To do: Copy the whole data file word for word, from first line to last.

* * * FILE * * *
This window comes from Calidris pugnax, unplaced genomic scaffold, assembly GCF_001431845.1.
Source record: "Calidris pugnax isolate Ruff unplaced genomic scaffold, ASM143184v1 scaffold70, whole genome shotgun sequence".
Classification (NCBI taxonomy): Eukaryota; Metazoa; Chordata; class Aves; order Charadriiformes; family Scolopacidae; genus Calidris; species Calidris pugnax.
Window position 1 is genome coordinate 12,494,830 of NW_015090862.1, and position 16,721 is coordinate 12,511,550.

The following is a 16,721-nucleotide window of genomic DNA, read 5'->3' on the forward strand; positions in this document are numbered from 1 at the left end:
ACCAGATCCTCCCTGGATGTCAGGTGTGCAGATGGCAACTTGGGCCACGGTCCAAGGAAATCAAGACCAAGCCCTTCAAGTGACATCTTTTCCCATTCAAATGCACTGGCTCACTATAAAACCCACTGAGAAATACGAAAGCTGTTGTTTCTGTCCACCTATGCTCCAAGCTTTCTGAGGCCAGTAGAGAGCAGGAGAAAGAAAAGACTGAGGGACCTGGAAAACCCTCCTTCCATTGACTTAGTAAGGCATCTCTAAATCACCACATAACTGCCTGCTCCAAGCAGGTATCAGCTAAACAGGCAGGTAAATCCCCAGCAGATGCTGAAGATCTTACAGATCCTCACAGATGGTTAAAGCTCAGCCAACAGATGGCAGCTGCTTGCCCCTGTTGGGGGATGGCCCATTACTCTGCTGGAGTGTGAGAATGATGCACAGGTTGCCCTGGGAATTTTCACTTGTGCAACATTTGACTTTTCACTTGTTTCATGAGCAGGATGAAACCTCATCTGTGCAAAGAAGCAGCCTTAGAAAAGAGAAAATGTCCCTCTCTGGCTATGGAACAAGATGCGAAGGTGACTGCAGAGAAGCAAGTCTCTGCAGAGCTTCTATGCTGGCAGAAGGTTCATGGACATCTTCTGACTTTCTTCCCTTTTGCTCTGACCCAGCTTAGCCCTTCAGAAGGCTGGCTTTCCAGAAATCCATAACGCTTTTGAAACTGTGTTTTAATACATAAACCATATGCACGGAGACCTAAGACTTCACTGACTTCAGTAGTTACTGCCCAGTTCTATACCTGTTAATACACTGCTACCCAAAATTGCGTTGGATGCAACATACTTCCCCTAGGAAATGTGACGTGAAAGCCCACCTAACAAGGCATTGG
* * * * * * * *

This window comes from Calidris pugnax, unplaced genomic scaffold, assembly GCF_001431845.1.
Source record: "Calidris pugnax isolate Ruff unplaced genomic scaffold, ASM143184v1 scaffold70, whole genome shotgun sequence".
Classification (NCBI taxonomy): Eukaryota; Metazoa; Chordata; class Aves; order Charadriiformes; family Scolopacidae; genus Calidris; species Calidris pugnax.
Window position 1 is genome coordinate 12,494,830 of NW_015090862.1, and position 16,721 is coordinate 12,511,550.

The following is a 16,721-nucleotide window of genomic DNA, read 5'->3' on the forward strand; positions in this document are numbered from 1 at the left end:
ACCAGATCCTCCCTGGATGTCAGGTGTGCAGATGGCAACTTGGGCCACGGTCCAAGGAAATCAAGACCAAGCCCTTCAAGTGACATCTTTTCCCATTCAAATGCACTGGCTCACTATAAAACCCACTGAGAAATACGAAAGCTGTTGTTTCTGTCCACCTATGCTCCAAGCTTTCTGAGGCCAGTAGAGAGCAGGAGAAAGAAAAGACTGAGGGACCTGGAAAACCCTCCTTCCATTGACTTAGTAAGGCATCTCTAAATCACCACATAACTGCCTGCTCCAAGCAGGTATCAGCTAAACAGGCAGGTAAATCCCCAGCAGATGCTGAAGATCTTACAGATCCTCACAGATGGTTAAAGCTCAGCCAACAGATGGCAGCTGCTTGCCCCTGTTGGGGGATGGCCCATTACTCTGCTGGAGTGTGAGAATGATGCACAGGTTGCCCTGGGAATTTTCACTTGTGCAACATTTGACTTTTCACTTGTTTCATGAGCAGGATGAAACCTCATCTGTGCAAAGAAGCAGCCTTAGAAAAGAGAAAATGTCCCTCTCTGGCTATGGAACAAGATGCGAAGGTGACTGCAGAGAAGCAAGTCTCTGCAGAGCTTCTATGCTGGCAGAAGGTTCATGGACATCTTCTGACTTTCTTCCCTTTTGCTCTGACCCAGCTTAGCCCTTCAGAAGGCTGGCTTTCCAGAAATCCATAACGCTTTTGAAACTGTGTTTTAATACATAAACCATATGCACGGAGACCTAAGACTTCACTGACTTCAGTAGTTACTGCCCAGTTCTATACCTGTTAATACACTGCTACCCAAAATTGCGTTGGATGCAACATACTTCCCCTAGGAAATGTGACGTGAAAGCCCACCTAACAAGGCATTGG